China's armed forces will ramp up cyber-security and speed domestic software development, the country’s state media said today.
The revelations of former US National Security Agency contractor Edward Snowden last year gave details of US government spying and surveillance campaigns, including some targeting the People's Liberation Army.
The announcement underscores China's concern over the Internet and cyber-security, which it sees as dominated by Western powers and values, and suggests the world's largest military believes it needs to shore up potential technological weaknesses.
"Information security must be considered an underlying project in military battle preparedness," the official People's Liberation Army Daily said. "We will strongly advance the domestic and independent building of programmes, and strengthen the foundations of our information security."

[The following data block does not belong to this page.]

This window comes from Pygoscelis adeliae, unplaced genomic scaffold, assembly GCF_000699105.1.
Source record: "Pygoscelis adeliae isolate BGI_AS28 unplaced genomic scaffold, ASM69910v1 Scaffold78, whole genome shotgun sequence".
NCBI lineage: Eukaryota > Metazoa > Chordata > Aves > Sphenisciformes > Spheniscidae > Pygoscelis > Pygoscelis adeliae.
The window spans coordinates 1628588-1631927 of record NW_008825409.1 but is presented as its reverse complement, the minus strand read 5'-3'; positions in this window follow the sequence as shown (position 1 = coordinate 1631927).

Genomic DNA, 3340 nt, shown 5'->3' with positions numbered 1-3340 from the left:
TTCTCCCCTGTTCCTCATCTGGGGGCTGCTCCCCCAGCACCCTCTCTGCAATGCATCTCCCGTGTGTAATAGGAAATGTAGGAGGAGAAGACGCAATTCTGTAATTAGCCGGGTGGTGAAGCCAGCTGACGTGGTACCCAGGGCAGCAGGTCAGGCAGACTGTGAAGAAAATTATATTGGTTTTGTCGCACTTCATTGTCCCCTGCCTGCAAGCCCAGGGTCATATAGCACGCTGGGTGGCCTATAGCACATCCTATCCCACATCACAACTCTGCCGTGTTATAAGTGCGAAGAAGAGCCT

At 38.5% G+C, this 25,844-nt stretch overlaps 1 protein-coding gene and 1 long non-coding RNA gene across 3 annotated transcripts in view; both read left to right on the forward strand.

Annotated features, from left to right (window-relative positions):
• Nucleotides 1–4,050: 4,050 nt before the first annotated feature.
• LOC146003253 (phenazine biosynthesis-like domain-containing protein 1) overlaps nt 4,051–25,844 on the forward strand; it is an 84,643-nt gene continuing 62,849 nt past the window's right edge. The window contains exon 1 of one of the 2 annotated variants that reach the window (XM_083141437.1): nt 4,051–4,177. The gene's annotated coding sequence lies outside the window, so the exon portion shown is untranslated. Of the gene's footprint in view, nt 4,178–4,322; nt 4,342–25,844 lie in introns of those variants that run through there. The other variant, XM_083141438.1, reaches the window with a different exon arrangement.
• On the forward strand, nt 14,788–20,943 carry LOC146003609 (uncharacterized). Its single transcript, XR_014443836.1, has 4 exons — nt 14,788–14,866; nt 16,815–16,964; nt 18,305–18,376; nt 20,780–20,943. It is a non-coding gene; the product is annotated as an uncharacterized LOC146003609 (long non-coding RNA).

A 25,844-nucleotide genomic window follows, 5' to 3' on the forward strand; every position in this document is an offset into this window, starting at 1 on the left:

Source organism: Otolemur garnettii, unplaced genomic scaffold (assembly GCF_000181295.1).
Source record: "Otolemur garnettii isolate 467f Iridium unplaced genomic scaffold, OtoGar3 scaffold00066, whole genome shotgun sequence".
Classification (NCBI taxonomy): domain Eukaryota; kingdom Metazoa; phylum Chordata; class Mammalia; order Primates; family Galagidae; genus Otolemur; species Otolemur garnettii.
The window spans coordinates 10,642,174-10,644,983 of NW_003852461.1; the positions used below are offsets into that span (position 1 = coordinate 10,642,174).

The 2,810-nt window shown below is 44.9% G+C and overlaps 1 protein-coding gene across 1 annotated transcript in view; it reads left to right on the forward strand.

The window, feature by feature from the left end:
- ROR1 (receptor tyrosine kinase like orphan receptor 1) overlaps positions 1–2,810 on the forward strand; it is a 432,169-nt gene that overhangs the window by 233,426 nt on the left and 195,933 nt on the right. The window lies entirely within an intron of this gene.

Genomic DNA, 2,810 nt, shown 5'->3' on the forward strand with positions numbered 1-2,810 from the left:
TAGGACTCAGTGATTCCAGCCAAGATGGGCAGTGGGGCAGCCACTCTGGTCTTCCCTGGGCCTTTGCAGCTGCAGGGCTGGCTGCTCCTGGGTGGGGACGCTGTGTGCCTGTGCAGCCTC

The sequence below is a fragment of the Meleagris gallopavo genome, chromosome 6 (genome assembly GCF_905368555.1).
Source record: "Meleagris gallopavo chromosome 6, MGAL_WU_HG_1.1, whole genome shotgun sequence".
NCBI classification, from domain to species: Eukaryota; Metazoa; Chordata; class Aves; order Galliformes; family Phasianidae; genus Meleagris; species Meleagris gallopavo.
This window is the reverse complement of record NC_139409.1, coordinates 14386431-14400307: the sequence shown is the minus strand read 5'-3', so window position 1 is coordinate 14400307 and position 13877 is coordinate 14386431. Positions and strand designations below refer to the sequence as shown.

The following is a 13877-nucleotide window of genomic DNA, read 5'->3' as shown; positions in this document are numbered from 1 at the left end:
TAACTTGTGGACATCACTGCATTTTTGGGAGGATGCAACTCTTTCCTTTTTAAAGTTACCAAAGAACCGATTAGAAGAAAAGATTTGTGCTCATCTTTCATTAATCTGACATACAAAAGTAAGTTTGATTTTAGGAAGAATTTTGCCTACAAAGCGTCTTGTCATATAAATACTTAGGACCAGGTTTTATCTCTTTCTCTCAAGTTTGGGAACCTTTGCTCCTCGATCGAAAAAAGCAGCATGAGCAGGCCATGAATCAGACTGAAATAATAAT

President Xi Jinping, who also heads the military, himself heads a government body for internet security, which aims to turn China into a 'cyber-power'.
Foreign technology companies in China face challenges from a sharp drop-off in sales linked to increased awareness of cyber-security and the role of the US government in cyber-espionage. State media have also criticised American technology firms, in particular, over security concerns.
China and the US regularly trade accusations over cyber-espionage, and tensions between Washington and Beijing have grown since May, when a US grand jury indicted five Chinese military officers on charges they hacked into American companies for sensitive manufacturing secrets. China has denied the charges.